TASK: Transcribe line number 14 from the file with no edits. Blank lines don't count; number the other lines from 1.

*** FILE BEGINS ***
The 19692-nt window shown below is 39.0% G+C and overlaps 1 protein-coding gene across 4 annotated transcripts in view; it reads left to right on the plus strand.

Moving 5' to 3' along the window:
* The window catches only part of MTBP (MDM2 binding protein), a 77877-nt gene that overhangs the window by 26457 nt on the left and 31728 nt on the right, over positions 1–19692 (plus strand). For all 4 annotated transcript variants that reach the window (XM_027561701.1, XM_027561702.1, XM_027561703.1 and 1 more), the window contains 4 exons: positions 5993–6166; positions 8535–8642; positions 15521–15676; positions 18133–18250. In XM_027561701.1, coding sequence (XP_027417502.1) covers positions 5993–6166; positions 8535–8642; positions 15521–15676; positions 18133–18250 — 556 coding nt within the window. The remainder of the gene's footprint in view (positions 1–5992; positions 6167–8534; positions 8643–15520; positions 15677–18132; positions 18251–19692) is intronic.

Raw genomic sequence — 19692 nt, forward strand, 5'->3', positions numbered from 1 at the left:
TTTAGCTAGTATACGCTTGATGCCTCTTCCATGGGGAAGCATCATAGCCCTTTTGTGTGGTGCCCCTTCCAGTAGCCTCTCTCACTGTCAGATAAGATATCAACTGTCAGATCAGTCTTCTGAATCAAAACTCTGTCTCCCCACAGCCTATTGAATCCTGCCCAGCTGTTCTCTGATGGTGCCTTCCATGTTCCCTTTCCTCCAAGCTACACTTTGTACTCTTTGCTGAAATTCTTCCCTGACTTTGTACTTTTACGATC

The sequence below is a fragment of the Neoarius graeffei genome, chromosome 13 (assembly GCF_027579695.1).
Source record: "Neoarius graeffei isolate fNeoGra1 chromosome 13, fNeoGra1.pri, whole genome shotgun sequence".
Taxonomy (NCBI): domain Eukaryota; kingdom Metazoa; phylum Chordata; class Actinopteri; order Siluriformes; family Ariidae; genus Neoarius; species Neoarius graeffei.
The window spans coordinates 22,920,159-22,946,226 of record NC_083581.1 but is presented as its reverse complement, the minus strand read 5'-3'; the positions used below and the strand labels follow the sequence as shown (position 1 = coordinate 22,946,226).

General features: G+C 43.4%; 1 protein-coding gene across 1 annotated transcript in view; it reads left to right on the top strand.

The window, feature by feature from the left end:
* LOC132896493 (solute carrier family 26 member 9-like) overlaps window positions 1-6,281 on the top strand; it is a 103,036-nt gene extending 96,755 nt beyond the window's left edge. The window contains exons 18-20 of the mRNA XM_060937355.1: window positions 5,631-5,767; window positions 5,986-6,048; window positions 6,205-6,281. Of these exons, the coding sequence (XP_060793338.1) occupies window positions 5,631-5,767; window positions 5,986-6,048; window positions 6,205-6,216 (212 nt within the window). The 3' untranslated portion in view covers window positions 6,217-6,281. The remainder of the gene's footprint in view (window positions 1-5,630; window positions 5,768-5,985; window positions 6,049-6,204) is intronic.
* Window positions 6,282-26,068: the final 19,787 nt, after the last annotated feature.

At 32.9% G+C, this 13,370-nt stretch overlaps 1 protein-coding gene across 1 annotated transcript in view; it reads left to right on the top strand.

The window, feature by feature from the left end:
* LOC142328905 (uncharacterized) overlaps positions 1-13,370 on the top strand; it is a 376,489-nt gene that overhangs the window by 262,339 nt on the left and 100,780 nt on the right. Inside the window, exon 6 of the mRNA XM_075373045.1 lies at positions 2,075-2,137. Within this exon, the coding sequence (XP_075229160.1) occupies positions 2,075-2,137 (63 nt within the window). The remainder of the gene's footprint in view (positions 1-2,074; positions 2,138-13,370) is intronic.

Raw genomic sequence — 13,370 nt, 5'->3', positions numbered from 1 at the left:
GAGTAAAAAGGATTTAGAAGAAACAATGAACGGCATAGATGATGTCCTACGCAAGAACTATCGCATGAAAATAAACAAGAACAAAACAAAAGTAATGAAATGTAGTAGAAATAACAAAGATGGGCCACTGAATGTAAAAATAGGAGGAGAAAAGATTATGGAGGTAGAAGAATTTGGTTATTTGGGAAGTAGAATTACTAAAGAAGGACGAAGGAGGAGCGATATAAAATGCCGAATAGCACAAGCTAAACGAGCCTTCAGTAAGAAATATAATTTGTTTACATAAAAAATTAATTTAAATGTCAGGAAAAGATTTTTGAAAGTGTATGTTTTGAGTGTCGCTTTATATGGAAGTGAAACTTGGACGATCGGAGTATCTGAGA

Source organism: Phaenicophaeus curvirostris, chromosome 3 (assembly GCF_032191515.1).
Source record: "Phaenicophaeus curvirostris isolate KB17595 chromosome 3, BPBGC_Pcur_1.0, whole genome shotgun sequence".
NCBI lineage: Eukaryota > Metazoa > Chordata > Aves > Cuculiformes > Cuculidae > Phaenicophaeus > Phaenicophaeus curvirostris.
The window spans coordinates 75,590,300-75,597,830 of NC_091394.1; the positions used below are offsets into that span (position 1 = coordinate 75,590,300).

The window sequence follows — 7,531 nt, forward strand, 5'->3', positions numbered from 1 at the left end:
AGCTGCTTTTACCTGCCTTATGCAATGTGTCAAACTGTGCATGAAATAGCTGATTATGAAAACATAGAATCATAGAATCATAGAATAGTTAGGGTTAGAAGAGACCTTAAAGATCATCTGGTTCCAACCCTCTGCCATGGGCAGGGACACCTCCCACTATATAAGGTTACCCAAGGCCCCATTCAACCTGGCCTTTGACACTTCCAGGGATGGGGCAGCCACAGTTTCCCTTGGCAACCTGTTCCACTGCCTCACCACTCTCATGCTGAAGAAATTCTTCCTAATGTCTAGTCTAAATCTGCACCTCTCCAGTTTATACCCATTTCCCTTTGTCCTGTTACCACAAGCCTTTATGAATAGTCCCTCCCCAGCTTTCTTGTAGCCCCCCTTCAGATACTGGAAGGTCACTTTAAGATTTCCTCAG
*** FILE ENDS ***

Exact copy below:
At 32.9% G+C, this 13,370-nt stretch overlaps 1 protein-coding gene across 1 annotated transcript in view; it reads left to right on the top strand.